I wonder if there has been some reluctance from some karate practicitioners to add karate to the Olympics for 2008 or 2012 in fear that it would meet a similar fate as taekwondo is now. Does addition of a martial art in the Olympics dilute the art into a meaningless set of punches (et al.) like any other martial art? Can we use the same formula that has been used for the hundreds of competitive karate tournaments worldwide for the past 30+ years?

I’d like to hear your comments.


From → judging, karate, news

  1. I was most dissapointed in the standard of the taekwondo at the olympics this year. I am an ex karate competitor but I was still looking forward to the tkd. It’s the first time I have watched it though and I was so bored within a few minutes. I do not understand why they keep their hands by the side for the entire fight and just bounce up and down waiting for an opening. At least in karate you keep your guard up and try to draw your opponent out and there is constant movement. I think we need to analyse why fighting sports like boxing is still very popular if we are going to generate greater interest in karate in the olympics.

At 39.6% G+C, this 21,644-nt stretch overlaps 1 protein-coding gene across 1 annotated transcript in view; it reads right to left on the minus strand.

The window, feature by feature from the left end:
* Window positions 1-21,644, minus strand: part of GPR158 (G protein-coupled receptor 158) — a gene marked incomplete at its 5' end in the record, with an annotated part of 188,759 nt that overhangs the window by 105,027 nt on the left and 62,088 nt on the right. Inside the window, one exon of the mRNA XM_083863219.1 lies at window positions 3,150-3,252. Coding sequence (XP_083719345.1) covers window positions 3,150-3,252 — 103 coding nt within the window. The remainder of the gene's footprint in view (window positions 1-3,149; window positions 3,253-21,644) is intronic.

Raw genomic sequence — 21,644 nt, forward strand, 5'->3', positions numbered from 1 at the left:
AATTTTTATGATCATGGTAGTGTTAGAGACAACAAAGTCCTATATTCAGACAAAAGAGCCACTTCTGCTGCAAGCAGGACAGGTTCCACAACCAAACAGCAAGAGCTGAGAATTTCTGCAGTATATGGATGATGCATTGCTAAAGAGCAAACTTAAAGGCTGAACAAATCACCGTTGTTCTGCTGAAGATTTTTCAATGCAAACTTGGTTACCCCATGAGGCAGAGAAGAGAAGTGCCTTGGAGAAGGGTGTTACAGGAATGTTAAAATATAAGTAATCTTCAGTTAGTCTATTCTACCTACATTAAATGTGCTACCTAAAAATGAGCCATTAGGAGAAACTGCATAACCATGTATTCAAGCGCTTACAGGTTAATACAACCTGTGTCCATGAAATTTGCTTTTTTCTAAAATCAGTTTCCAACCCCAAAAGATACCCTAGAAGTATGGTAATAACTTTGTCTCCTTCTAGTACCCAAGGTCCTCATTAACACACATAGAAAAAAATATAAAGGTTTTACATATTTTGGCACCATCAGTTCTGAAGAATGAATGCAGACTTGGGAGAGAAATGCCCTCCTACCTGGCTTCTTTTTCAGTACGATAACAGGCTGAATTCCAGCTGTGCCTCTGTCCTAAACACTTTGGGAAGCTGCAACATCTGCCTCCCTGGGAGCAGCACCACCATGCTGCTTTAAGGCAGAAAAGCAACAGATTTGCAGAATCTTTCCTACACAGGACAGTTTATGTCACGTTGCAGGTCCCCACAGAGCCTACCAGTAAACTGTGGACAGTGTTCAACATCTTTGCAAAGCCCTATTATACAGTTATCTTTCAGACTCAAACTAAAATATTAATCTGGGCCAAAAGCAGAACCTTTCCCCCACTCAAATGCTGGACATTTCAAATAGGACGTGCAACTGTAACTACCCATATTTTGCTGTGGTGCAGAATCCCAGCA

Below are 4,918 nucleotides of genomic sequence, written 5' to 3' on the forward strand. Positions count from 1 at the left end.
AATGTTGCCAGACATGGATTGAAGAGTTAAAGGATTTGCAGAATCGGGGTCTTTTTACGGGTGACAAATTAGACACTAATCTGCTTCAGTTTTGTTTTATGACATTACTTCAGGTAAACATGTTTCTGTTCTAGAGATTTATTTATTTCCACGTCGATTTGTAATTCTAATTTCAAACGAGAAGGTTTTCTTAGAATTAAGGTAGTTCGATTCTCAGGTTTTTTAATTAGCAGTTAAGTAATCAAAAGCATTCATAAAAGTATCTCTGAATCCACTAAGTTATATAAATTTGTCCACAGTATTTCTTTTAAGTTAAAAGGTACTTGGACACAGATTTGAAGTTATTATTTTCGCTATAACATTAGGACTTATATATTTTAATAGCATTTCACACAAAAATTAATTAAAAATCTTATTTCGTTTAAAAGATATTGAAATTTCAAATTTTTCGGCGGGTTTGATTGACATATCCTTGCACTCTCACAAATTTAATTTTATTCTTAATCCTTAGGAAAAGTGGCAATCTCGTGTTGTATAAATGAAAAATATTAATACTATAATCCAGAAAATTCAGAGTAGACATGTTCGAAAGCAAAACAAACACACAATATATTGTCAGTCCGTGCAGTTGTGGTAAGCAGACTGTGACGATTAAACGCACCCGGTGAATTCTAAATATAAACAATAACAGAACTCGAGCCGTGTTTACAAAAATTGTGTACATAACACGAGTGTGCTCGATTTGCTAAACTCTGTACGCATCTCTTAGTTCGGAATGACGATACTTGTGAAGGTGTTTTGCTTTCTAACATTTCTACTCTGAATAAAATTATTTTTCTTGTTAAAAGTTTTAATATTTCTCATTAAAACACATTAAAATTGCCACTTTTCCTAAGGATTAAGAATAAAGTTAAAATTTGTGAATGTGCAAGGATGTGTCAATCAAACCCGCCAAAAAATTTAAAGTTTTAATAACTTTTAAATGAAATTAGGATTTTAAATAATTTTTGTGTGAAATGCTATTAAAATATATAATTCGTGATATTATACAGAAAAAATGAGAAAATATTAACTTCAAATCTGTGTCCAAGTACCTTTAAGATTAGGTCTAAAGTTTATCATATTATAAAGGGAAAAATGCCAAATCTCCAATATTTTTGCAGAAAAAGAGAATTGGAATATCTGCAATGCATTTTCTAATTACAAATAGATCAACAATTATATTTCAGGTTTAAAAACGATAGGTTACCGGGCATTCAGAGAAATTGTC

2. philipobrien permalink

    I agree. It wasn’t the most interesting for me either. This is something that reinforced my decision to study karate and not tkd. In almost all matches of tkd at the Olympics, all they do is kick. I know this is the main focus of tkd, but they are allowed to be (and would be advantaged by) throwing punches once in a while.

  3. I think it is time to include karate in the forthcoming Olympics in London.